Flange Size Matters : How to make more milk!
I recently took an amazing continuing education course on flange fitting and feeding gear to improve my knowledge and expertise on these to help better support my clients. The course was taught by the well respected IBCLC Jeanette Mesite Frem of Babies in Common. I like to think of her as the Fairy Godmother of Pumping! Check it out, she has classes, free Flange FITS guide and more for parents to be.
There were some huge revelations made that I'd like to share with you cool parents who like to learn from me. I decide to put this into a blog form rather than a TikTok to help fully explain how to find proper flange fit for breast pumping efficiency for maximum milk output.
So, as I always knew, having the incorrect flange size can lead to less output, cause pain with pumping and overall be inefficient and ineffective to creating a sufficient milk supply.
What I didn't know was the how do we fix this for everyone? I was doing it on a case by case basis. But I realized there are some general facts about pumps and flange fitting that all parents should know, even without a private consult. Pumping education should be included in breastfeeding classes and it typically is not.
Here are 5 tips on getting a proper flange fit & increasing milk output:
Measure your nipples
Check your flange type hard vs. silicone
Wearable vs. Stationary or Limited movement pumps
Check for comfort
Buy a flange fitting kit or book a lactation consult to use theirs.
How to measure your nipples:
Using a measurement tool in front of a mirror or snapping a pic with the timer on your phone will help you see best.
Measure each nipple individually since you may not get the same measurement on the left and right sides of your chest.
There are two ways to measure your nipple - a ruler and a circular guide.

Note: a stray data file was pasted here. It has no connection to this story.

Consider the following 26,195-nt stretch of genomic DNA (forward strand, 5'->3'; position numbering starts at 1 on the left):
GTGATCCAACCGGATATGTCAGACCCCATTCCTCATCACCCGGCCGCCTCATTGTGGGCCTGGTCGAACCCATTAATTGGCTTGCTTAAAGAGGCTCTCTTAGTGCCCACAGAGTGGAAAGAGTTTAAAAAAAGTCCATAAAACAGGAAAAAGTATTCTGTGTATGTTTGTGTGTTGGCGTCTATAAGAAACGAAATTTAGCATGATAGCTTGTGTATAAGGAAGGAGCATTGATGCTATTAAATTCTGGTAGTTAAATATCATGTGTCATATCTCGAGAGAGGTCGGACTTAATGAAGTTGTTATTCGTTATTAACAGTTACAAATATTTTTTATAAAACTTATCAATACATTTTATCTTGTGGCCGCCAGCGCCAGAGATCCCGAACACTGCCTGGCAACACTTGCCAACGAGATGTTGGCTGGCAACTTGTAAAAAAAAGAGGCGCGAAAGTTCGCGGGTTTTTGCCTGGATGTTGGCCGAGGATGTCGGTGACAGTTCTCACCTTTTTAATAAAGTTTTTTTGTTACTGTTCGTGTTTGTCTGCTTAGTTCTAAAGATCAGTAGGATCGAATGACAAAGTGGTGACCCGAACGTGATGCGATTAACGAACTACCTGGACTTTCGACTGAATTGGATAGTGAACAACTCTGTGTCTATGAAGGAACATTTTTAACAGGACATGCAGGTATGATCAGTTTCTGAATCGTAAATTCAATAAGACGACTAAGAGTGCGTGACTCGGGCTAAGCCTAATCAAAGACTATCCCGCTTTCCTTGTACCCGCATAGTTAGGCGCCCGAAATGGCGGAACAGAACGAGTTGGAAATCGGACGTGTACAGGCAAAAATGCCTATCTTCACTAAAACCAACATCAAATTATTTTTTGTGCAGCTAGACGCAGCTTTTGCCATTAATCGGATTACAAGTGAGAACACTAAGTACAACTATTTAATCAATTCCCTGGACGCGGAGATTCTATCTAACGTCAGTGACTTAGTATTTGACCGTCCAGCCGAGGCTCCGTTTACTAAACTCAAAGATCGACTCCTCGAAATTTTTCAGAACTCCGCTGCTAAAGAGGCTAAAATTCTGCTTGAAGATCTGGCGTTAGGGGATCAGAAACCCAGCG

Flat or inverted nipples can do this too. Be sure to hand stimulate your nipples a bit.
Use a ruler or measuring tape to find the diameter of your nipple (the horizontal width across it starting from the 1 mark) in millimeters (1 cm = 10mm). Measure the nipple alone, do not include the areola, which is the outer edge around your nipple. If you are measuring 1.5 = 15mm / 1.7 = 17mm / 2 = 20mm and so on.
Using the circles on your silicone measuring tool:
Place the nipple into the smallest hole you can comfortably fit into without forcing it.
Your nipple should fit completely inside the circle.
Make sure you can see your entire nipple inside the circle and right where it meets the areolar tissue.
The number in millimeters indicates your nipple diameter.
A printable one would look like this...I have my own available to download for free here:
This is me using a lanyard to show you how to measure your nipple, but do use a proper ruler, I couldn't find mine anywhere this day! I will re-upload this picture when I find it
Some feel comfortable sizing one up or down one from their measurement. I recommend trying that if you have the means. Some change sizes throughout their breastfeeding journey.
Finding the right fit for you may mean you need to order flanges that were not included with your pump. Most pumps come with size 24mm and 27mm flanges. I have no idea (other than capitalism, making parents pay for more things) why pump companies do this, when they know breasts and nipples come in all shapes and sizes as well as breast tissue elasticity.
They might want to do a survey of folks to see what the average size is, cause it definitely ain't 24mm. Most people will need to change their flange size from the one the pump came with.
There are also inserts that can be placed inside your pump flange. More on why/how to use those below. You would measure your nipples the same way for inserts.